- Sometimes the best management is no management at all — first do no harm!
- Indifference is as important as passion.
- In organizational life, you can have influence over others or you can have freedom from others, but you can’t have both at the same time.
- Saying smart things and giving smart answers are important. Learning to listen to others and to ask smart questions is more important.
- Learn how to fight as if you are right and listen as if you are wrong: It helps you develop strong opinions that are weakly held.
- You get what you expect from people. This is especially true when it comes to selfish behavior; unvarnished self-interest is a learned social norm, not an unwavering feature of human behavior.
- Getting a little power can turn you into an insensitive self-centered jerk.
- Avoid pompous jerks whenever possible. They not only can make you feel bad about yourself, chances are that you will eventually start acting like them.
- The best test of a person’s character is how he or she treats those with less power.
- The best single question for testing an organization’s character is: What happens when people make mistakes?
- The best people and organizations have the attitude of wisdom: The courage to act on what they know right now and the humility to change course when they find better evidence.
- The quest for management magic and breakthrough ideas is overrated; being a master of the obvious is underrate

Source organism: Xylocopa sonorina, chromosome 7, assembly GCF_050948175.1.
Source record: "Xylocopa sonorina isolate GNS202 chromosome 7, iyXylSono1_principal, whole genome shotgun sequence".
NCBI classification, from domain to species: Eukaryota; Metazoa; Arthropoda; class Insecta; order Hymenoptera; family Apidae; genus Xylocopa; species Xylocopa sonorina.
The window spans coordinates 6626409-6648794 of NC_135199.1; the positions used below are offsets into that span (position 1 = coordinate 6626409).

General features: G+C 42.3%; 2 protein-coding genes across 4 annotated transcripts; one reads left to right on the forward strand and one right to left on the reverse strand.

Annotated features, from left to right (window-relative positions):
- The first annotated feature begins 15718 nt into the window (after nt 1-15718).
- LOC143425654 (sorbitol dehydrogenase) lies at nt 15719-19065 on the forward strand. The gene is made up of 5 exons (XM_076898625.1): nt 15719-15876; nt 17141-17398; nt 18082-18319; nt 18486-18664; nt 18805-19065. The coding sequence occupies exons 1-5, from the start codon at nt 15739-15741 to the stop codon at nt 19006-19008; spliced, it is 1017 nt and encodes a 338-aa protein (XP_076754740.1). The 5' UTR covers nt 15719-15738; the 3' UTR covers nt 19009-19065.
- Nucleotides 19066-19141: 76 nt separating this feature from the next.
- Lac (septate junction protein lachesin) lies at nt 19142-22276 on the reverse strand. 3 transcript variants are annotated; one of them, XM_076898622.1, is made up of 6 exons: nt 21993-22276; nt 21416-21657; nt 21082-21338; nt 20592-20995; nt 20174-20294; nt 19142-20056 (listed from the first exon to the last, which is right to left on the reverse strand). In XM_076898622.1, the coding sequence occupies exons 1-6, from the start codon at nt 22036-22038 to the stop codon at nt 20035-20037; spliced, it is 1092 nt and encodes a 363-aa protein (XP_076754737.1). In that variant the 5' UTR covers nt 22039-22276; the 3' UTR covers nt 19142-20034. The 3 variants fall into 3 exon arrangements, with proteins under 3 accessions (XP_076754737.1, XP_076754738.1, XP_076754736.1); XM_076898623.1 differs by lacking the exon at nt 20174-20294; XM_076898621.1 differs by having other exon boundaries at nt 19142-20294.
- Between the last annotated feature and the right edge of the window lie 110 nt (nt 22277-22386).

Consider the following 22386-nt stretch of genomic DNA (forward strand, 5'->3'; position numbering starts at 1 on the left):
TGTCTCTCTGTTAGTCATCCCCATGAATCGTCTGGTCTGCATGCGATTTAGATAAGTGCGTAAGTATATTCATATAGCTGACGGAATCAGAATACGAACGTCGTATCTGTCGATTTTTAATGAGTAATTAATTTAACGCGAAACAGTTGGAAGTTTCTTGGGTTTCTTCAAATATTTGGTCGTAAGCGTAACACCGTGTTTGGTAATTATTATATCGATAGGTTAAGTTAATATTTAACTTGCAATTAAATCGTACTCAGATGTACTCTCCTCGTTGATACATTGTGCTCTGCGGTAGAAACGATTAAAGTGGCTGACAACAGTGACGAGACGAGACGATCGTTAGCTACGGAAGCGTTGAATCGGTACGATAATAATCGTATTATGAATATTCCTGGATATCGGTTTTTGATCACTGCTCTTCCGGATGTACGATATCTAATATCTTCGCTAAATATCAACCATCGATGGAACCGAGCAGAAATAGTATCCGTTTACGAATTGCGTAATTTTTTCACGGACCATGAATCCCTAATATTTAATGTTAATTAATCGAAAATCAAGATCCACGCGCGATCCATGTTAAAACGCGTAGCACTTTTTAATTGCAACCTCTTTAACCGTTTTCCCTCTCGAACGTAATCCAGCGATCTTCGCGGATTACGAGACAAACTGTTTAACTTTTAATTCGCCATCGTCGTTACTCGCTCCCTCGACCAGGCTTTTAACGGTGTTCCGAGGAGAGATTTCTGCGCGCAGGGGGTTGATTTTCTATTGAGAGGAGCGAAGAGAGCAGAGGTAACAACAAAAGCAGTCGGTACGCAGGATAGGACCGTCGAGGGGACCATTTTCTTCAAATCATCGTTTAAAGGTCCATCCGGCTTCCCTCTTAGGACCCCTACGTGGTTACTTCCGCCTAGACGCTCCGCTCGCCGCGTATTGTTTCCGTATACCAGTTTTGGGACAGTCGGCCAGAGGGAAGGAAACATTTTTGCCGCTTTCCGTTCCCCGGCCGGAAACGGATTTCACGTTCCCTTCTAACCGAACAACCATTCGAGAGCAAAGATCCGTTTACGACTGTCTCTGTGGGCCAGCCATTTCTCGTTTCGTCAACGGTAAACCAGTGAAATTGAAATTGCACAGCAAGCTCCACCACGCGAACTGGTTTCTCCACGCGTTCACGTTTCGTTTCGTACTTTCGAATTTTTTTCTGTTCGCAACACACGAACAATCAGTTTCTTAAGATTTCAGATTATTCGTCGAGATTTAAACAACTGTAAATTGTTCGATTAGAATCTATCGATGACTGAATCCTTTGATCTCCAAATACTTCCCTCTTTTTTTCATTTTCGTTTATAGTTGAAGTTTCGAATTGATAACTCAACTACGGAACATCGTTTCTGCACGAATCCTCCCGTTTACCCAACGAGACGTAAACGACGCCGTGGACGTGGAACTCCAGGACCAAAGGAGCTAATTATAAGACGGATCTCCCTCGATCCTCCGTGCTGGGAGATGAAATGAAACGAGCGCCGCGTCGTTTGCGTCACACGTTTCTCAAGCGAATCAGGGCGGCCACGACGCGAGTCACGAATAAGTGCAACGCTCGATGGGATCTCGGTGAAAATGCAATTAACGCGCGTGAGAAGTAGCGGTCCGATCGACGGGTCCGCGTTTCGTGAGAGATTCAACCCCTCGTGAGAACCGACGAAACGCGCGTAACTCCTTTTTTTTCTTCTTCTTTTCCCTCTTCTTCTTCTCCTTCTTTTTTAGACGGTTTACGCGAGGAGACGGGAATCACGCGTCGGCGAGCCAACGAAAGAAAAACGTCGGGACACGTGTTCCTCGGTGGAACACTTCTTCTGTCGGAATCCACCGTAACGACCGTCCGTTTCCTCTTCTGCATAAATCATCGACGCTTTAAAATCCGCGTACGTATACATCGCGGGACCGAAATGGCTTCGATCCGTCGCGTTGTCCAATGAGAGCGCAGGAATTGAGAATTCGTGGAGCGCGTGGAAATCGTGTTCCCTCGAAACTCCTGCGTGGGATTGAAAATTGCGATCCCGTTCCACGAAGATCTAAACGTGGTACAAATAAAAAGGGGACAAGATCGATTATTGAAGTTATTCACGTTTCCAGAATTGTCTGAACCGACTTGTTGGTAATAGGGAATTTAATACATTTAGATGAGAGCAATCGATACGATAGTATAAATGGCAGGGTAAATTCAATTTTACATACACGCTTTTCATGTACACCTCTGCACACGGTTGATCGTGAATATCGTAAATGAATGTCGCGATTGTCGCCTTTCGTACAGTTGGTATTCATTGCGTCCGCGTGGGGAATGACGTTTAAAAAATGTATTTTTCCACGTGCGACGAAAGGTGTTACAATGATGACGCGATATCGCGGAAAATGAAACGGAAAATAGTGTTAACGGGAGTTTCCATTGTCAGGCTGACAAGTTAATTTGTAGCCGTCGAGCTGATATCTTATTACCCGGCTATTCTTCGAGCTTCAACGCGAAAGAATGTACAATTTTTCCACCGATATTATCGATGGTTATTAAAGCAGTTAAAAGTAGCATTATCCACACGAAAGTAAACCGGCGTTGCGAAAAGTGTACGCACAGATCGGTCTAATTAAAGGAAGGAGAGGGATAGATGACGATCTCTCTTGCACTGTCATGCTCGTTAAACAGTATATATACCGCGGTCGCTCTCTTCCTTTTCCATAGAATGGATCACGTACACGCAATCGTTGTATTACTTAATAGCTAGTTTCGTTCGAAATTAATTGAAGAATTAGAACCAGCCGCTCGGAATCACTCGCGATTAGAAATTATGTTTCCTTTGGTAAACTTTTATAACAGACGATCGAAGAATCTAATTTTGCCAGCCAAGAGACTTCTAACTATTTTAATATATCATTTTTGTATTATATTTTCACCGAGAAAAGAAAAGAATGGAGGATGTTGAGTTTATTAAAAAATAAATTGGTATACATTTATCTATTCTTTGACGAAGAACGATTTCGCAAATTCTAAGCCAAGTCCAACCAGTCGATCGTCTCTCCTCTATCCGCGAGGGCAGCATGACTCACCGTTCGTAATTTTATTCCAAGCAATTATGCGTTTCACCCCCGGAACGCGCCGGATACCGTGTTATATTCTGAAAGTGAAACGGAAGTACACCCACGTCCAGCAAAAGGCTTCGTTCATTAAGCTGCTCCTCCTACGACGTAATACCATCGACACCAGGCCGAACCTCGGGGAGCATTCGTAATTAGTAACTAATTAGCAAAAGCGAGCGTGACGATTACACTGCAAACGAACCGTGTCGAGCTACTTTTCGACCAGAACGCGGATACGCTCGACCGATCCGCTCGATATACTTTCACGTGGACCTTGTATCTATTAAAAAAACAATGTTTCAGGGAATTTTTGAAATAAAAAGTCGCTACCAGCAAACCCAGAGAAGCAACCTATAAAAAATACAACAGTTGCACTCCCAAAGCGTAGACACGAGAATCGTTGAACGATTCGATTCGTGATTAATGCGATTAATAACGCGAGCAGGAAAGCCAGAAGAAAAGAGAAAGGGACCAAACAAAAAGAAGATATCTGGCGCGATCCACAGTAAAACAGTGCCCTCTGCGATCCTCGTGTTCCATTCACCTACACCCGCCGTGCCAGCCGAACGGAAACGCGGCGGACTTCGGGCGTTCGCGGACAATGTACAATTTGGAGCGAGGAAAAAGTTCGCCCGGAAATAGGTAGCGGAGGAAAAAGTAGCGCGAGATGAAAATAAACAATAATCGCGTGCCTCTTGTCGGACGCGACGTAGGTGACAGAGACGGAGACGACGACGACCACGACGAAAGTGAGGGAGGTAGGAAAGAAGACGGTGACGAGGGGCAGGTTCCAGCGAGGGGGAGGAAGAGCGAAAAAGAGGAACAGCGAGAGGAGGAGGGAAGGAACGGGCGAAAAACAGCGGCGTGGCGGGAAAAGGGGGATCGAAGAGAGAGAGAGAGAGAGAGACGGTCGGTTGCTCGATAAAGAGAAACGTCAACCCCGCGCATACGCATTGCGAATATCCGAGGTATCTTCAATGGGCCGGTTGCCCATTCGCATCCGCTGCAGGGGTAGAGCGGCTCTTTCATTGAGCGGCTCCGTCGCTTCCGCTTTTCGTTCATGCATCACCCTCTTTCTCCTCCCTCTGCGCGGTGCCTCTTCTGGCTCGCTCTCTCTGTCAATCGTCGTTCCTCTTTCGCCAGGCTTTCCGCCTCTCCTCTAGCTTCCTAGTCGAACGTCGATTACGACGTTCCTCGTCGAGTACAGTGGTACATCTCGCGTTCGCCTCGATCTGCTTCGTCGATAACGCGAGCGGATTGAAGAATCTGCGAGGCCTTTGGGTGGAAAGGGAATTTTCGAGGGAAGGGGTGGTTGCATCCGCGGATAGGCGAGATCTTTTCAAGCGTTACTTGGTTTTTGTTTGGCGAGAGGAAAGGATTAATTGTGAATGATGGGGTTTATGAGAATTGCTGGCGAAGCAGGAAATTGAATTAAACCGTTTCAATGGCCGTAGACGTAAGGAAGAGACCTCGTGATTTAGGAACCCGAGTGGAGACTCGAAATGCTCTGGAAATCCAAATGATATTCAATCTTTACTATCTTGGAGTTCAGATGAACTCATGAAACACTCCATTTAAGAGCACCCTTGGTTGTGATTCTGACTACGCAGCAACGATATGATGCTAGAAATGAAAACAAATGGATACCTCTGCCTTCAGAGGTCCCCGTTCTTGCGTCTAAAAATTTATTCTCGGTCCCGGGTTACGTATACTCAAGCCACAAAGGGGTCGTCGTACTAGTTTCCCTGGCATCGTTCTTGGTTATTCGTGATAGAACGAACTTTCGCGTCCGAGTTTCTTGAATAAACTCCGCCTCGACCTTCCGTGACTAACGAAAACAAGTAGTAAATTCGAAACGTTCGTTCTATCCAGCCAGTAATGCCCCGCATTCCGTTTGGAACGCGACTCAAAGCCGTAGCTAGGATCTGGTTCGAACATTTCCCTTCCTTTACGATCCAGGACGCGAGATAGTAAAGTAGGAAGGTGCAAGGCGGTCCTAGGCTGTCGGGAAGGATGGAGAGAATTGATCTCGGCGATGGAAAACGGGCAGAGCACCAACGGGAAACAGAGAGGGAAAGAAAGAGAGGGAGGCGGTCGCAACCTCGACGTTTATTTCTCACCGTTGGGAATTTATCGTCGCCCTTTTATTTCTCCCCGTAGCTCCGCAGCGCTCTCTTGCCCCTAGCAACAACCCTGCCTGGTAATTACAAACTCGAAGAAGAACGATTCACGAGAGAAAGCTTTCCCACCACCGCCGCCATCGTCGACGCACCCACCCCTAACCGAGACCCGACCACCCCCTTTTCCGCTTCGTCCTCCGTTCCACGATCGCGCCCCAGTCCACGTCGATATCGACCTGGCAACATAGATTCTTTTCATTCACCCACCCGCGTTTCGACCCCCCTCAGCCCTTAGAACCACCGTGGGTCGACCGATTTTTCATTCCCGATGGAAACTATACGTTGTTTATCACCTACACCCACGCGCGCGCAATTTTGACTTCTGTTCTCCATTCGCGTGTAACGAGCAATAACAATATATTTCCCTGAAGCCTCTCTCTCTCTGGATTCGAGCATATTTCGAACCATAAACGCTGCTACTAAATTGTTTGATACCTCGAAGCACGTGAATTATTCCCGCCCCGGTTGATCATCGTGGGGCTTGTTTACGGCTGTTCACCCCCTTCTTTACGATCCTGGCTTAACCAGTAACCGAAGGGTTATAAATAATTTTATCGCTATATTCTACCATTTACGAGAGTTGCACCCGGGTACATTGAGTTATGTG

- Err on the side of optimism and positive energy in all things.
- It is good to ask yourself, do I have enough? Do you really need more money, power, prestige, or stuf
- Jim Maloney is right: Work is an overrated activity
Category Archives: learning
No successful web company (not eBay, Flickr, Amazon, Facebook…) succeeds because of a significant technological barrier to entry. It’s not insanely difficult to copy what they’ve done. Yet they win and the copycats don’t.
Few organizations succeed in the long run because of proprietary technology. Not Starbucks or CAA or Nike, certainly. Not Caterpillar or Reuters either.
Technologists often tell me, “this product is very hard to build, that will insulate us from competition and protect our pricing.” It might. For a while. But once you’re successful, the competition will figure out a way. They always do.